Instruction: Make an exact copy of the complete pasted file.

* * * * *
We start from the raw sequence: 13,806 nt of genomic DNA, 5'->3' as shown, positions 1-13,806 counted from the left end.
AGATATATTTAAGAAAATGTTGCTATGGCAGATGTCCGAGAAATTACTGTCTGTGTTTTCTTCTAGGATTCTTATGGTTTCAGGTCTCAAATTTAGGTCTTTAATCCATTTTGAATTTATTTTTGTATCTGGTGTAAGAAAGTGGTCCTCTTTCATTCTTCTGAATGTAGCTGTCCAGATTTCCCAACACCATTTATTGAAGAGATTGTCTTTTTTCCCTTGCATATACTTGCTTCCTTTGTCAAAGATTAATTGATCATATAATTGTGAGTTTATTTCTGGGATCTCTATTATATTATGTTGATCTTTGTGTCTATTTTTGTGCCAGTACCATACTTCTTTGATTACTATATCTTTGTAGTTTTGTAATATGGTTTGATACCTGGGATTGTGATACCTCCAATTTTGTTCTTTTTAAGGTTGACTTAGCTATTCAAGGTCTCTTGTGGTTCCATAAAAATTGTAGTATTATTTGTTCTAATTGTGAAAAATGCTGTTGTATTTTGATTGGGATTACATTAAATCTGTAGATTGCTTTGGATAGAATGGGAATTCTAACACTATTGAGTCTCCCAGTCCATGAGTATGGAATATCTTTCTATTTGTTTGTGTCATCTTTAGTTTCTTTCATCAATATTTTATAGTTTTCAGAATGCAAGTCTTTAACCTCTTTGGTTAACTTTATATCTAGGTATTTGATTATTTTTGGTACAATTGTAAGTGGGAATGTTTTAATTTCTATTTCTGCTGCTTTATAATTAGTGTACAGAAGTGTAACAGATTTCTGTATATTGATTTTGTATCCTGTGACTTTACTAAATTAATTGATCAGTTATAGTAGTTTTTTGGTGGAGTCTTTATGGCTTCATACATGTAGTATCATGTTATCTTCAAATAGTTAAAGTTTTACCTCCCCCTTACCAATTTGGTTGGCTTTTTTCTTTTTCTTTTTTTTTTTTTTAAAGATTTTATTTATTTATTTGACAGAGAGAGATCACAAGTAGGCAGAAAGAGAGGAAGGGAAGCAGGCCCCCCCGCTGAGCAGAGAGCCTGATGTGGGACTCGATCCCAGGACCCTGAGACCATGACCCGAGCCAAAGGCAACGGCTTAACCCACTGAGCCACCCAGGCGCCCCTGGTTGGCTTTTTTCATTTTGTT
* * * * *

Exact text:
We start from the raw sequence: 13,806 nt of genomic DNA, 5'->3' as shown, positions 1-13,806 counted from the left end.
AGATATATTTAAGAAAATGTTGCTATGGCAGATGTCCGAGAAATTACTGTCTGTGTTTTCTTCTAGGATTCTTATGGTTTCAGGTCTCAAATTTAGGTCTTTAATCCATTTTGAATTTATTTTTGTATCTGGTGTAAGAAAGTGGTCCTCTTTCATTCTTCTGAATGTAGCTGTCCAGATTTCCCAACACCATTTATTGAAGAGATTGTCTTTTTTCCCTTGCATATACTTGCTTCCTTTGTCAAAGATTAATTGATCATATAATTGTGAGTTTATTTCTGGGATCTCTATTATATTATGTTGATCTTTGTGTCTATTTTTGTGCCAGTACCATACTTCTTTGATTACTATATCTTTGTAGTTTTGTAATATGGTTTGATACCTGGGATTGTGATACCTCCAATTTTGTTCTTTTTAAGGTTGACTTAGCTATTCAAGGTCTCTTGTGGTTCCATAAAAATTGTAGTATTATTTGTTCTAATTGTGAAAAATGCTGTTGTATTTTGATTGGGATTACATTAAATCTGTAGATTGCTTTGGATAGAATGGGAATTCTAACACTATTGAGTCTCCCAGTCCATGAGTATGGAATATCTTTCTATTTGTTTGTGTCATCTTTAGTTTCTTTCATCAATATTTTATAGTTTTCAGAATGCAAGTCTTTAACCTCTTTGGTTAACTTTATATCTAGGTATTTGATTATTTTTGGTACAATTGTAAGTGGGAATGTTTTAATTTCTATTTCTGCTGCTTTATAATTAGTGTACAGAAGTGTAACAGATTTCTGTATATTGATTTTGTATCCTGTGACTTTACTAAATTAATTGATCAGTTATAGTAGTTTTTTGGTGGAGTCTTTATGGCTTCATACATGTAGTATCATGTTATCTTCAAATAGTTAAAGTTTTACCTCCCCCTTACCAATTTGGTTGGCTTTTTTCTTTTTCTTTTTTTTTTTTTTAAAGATTTTATTTATTTATTTGACAGAGAGAGATCACAAGTAGGCAGAAAGAGAGGAAGGGAAGCAGGCCCCCCCGCTGAGCAGAGAGCCTGATGTGGGACTCGATCCCAGGACCCTGAGACCATGACCCGAGCCAAAGGCAACGGCTTAACCCACTGAGCCACCCAGGCGCCCCTGGTTGGCTTTTTTCATTTTGTT